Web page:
I still don’t get the scores for Hlebec’s study (but notice that it is an improved version compared to the one linked to by Jan).

I agree with Jan that there is a feel of randomness about the places from say 6 to 20. This is certainly an argument for applying the 4.0 scores (and low scores) a little more. Even if the judge doesn’t feel he is dealing with a 4.0 study, he might decide in advance to give his 3 favourite studies 4.0. In that way his preferences weigh more in the overall standings.

Jan Sprenger
Jan Sprenger
3 месяцев назад
Ответ на  Steffen Nielsen

Exactly, Steffen. There are enough studies to choose from for a 4.0 score, dependent on the style you prefer. Costeff style like your no. 3, epic battles like Oleg’s no. 1, middlegame fights like your no. 6, Serhiy’s more classical studies, etc. All possible tastes are covered. These works are all highly original and the implementations are masterful, not worse (or even better) than the classics from the books.

If you still think that no study merits a 4.0 (and very few merit a 3.5), as Becker and Gurgenidze did, I have only one explanation, and it is psychological: you have simply exhausted your own creative capacities and you are envious of what others are able to create.

(EDIT: I see now that also Tarasiuk did not hand out any 4.0 and very few 3.5, but due to the terrible circumstances in which he was judging, I want to exempt him from any criticism. Certainly he had other things to do than to ponder carefully about the scores. And of course, he is an excellent composer.)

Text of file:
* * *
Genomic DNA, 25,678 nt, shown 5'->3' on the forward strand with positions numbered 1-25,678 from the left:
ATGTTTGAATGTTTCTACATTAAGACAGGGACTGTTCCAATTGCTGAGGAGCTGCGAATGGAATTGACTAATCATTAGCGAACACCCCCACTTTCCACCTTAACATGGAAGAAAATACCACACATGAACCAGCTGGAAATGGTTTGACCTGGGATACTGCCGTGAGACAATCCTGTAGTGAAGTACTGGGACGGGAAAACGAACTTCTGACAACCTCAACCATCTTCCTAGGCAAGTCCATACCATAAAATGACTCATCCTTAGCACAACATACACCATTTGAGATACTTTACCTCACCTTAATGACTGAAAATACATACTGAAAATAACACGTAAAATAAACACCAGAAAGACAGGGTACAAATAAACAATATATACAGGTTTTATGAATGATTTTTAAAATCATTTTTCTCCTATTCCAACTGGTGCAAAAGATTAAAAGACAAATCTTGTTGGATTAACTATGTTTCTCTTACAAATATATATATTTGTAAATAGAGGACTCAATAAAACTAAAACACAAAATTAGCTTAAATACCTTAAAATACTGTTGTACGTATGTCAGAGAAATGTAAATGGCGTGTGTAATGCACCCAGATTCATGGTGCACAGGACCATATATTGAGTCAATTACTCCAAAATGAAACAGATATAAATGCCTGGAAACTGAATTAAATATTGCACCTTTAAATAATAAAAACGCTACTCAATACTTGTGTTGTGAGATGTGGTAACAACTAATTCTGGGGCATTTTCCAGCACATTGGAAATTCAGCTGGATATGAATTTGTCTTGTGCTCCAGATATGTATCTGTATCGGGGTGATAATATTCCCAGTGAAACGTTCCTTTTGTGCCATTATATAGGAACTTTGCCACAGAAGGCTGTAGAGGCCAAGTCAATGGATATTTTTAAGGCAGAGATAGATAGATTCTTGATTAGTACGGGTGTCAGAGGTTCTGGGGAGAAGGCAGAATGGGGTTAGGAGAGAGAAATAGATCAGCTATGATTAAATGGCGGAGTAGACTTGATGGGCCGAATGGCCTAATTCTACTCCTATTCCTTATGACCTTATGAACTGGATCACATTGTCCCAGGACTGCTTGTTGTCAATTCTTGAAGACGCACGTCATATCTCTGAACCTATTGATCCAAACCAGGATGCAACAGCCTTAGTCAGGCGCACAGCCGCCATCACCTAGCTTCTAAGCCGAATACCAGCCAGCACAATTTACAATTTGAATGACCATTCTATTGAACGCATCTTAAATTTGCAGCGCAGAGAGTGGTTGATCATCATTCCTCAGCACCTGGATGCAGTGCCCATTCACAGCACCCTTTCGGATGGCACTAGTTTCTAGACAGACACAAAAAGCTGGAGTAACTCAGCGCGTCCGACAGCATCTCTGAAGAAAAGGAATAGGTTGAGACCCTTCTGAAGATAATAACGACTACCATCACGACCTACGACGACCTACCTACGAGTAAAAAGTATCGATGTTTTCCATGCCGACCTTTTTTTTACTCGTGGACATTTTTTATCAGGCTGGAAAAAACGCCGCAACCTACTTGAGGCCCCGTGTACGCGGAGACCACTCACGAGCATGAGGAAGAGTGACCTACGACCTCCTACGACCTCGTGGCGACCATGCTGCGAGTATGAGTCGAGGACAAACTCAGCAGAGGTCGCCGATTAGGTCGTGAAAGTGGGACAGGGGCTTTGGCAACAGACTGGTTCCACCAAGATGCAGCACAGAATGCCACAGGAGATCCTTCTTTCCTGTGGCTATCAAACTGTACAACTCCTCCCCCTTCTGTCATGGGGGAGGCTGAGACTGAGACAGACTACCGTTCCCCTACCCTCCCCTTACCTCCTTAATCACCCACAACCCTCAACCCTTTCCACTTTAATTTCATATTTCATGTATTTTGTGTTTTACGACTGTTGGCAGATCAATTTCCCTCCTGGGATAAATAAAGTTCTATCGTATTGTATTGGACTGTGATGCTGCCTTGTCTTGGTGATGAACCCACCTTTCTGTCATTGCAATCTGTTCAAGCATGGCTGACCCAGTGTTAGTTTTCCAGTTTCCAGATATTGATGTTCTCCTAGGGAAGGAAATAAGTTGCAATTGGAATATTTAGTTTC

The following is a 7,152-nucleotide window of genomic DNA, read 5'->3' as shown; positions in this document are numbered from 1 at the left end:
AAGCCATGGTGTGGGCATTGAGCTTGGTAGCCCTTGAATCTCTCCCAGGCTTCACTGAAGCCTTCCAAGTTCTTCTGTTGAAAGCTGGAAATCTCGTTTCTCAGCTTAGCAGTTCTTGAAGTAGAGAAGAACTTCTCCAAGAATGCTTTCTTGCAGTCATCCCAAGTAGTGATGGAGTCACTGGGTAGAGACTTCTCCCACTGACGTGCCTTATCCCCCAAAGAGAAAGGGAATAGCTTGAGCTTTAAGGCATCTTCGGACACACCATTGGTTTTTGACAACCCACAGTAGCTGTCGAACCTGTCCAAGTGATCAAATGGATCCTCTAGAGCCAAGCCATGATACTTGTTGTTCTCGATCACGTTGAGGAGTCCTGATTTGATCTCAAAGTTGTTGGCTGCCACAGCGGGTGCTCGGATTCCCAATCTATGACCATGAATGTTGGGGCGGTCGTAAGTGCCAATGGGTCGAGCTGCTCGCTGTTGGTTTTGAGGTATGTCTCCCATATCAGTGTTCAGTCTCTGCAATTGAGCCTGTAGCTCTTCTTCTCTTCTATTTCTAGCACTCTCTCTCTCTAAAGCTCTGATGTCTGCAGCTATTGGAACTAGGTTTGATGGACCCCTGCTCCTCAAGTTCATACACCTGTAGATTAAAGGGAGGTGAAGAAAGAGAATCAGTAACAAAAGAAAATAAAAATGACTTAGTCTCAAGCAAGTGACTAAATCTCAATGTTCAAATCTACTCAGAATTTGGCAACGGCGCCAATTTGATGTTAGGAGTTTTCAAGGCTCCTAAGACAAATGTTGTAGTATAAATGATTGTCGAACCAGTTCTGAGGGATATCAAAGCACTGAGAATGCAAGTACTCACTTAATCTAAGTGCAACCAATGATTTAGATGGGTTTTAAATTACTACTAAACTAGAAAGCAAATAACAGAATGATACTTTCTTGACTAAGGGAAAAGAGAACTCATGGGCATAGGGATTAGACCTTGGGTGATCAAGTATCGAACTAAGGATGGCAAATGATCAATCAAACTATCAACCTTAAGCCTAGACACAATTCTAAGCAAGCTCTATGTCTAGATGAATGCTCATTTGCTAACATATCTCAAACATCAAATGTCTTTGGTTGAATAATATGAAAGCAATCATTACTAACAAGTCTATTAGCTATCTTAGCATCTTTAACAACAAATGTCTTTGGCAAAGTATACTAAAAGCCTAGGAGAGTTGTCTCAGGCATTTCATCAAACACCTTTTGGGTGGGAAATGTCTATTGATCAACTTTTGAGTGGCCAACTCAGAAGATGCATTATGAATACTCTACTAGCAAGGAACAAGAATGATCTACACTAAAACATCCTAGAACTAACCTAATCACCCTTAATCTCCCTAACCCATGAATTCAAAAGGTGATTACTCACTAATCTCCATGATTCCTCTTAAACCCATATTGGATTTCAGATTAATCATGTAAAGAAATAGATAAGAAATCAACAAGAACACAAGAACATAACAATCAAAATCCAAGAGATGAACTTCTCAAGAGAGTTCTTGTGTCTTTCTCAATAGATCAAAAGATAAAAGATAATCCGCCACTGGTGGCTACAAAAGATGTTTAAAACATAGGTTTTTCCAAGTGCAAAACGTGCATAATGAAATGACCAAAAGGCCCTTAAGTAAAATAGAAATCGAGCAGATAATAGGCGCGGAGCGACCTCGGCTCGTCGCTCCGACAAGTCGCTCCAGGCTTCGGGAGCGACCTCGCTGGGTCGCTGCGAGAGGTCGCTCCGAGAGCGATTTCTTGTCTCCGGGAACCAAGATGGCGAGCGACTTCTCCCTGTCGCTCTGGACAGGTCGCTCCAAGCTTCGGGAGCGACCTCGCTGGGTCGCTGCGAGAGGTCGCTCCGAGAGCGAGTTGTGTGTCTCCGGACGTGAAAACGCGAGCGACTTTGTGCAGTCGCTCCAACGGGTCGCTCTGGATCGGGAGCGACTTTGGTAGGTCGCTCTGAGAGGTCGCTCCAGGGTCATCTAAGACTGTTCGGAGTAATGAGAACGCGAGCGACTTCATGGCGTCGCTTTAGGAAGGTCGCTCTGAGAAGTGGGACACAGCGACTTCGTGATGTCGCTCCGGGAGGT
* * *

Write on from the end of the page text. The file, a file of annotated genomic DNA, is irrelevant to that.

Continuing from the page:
Another problem of not giving any 4.0 is that you don’t make the difference in the fight for medals. You don’t distinguish between an excellent study and a real masterpiece.

Thanks for the note regarding Hlebec. I agree that this version is a clear improvement, but I still find the play much rougher and less economic than in your study on the same theme.

Jan Sprenger
Jan Sprenger
3 месяцев назад
Ответ на  Steffen Nielsen

PS. Oleg asks me to tell the world that he considers his no. 1 his best study, no less than 11.5 points!

Daniele Gatti
Daniele Gatti
3 месяцев назад
Ответ на  Steffen Nielsen

I have studied the above-mentioned studies (sorry for the word game). Probably I understood nothing (someone wouldn’t be surprised, indeed), but this is my point of view. Number 3 and 4 immediately strike at heart because of their task-shaped construction, they’re something that obviously required a lot of work, so they gain points even before a technical or artistic assessment. Therefore, they’re also very attractive for the eye (n.4 surely the most). The idea of study 3 is something about genius, with all those batteries working alternatively. The immediate thought is “how can someone think about such a mechanism and ALSO make it work properly?”. This question, brought to the brain, is the main reason of the high assessment, in my opinion. Same for n. 4.

Study 6 does not give me those emotions. I cannot assess it properly, maybe. Your style is easily recognized, but maybe is a matter of feelings. Number 1 is much more easier to understand, and the point is clear: Rook sacrifice must be prevented with logic manoeuvres. But also … it’s not easy to predict that sacrifice, so the idea looks deep! The extremely light construction and the clear play do the remaining work and make it a study that “everyone likes”. Who can not-appreciate such a foresight?